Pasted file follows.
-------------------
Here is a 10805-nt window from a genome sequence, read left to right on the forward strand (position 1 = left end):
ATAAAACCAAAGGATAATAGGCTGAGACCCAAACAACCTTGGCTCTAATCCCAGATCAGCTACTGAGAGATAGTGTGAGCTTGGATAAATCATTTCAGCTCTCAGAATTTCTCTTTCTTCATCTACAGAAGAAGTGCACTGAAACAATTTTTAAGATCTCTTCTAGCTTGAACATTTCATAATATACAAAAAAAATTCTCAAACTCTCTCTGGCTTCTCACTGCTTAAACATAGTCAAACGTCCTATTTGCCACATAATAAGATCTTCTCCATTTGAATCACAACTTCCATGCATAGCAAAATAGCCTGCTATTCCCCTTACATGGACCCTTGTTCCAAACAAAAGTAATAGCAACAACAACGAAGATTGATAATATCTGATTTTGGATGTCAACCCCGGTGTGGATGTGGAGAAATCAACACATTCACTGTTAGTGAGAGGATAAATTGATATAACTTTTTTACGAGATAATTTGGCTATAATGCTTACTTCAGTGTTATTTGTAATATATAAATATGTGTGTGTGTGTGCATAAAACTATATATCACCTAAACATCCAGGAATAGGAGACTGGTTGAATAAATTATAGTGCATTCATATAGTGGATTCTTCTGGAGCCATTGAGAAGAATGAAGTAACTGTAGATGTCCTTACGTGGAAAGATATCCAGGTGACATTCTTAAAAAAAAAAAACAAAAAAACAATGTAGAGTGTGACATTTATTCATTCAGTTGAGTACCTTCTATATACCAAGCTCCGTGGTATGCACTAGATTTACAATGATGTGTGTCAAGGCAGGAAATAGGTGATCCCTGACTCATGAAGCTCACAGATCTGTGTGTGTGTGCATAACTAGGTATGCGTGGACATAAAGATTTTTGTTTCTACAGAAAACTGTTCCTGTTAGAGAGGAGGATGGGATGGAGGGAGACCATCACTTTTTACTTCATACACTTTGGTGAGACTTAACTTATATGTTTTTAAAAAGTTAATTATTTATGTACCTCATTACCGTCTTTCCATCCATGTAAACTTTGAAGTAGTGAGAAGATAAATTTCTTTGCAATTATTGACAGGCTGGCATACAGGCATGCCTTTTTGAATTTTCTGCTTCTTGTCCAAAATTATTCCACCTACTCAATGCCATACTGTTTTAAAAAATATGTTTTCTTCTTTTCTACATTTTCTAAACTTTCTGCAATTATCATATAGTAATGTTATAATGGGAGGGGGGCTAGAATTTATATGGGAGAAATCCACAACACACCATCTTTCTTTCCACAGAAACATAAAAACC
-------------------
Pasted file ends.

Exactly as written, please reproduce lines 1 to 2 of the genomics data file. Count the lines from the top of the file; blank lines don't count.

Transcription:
Here is a 10805-nt window from a genome sequence, read left to right on the forward strand (position 1 = left end):
ATAAAACCAAAGGATAATAGGCTGAGACCCAAACAACCTTGGCTCTAATCCCAGATCAGCTACTGAGAGATAGTGTGAGCTTGGATAAATCATTTCAGCTCTCAGAATTTCTCTTTCTTCATCTACAGAAGAAGTGCACTGAAACAATTTTTAAGATCTCTTCTAGCTTGAACATTTCATAATATACAAAAAAAATTCTCAAACTCTCTCTGGCTTCTCACTGCTTAAACATAGTCAAACGTCCTATTTGCCACATAATAAGATCTTCTCCATTTGAATCACAACTTCCATGCATAGCAAAATAGCCTGCTATTCCCCTTACATGGACCCTTGTTCCAAACAAAAGTAATAGCAACAACAACGAAGATTGATAATATCTGATTTTGGATGTCAACCCCGGTGTGGATGTGGAGAAATCAACACATTCACTGTTAGTGAGAGGATAAATTGATATAACTTTTTTACGAGATAATTTGGCTATAATGCTTACTTCAGTGTTATTTGTAATATATAAATATGTGTGTGTGTGTGCATAAAACTATATATCACCTAAACATCCAGGAATAGGAGACTGGTTGAATAAATTATAGTGCATTCATATAGTGGATTCTTCTGGAGCCATTGAGAAGAATGAAGTAACTGTAGATGTCCTTACGTGGAAAGATATCCAGGTGACATTCTTAAAAAAAAAAAACAAAAAAACAATGTAGAGTGTGACATTTATTCATTCAGTTGAGTACCTTCTATATACCAAGCTCCGTGGTATGCACTAGATTTACAATGATGTGTGTCAAGGCAGGAAATAGGTGATCCCTGACTCATGAAGCTCACAGATCTGTGTGTGTGTGCATAACTAGGTATGCGTGGACATAAAGATTTTTGTTTCTACAGAAAACTGTTCCTGTTAGAGAGGAGGATGGGATGGAGGGAGACCATCACTTTTTACTTCATACACTTTGGTGAGACTTAACTTATATGTTTTTAAAAAGTTAATTATTTATGTACCTCATTACCGTCTTTCCATCCATGTAAACTTTGAAGTAGTGAGAAGATAAATTTCTTTGCAATTATTGACAGGCTGGCATACAGGCATGCCTTTTTGAATTTTCTGCTTCTTGTCCAAAATTATTCCACCTACTCAATGCCATACTGTTTTAAAAAATATGTTTTCTTCTTTTCTACATTTTCTAAACTTTCTGCAATTATCATATAGTAATGTTATAATGGGAGGGGGGCTAGAATTTATATGGGAGAAATCCACAACACACCATCTTTCTTTCCACAGAAACATAAAAACC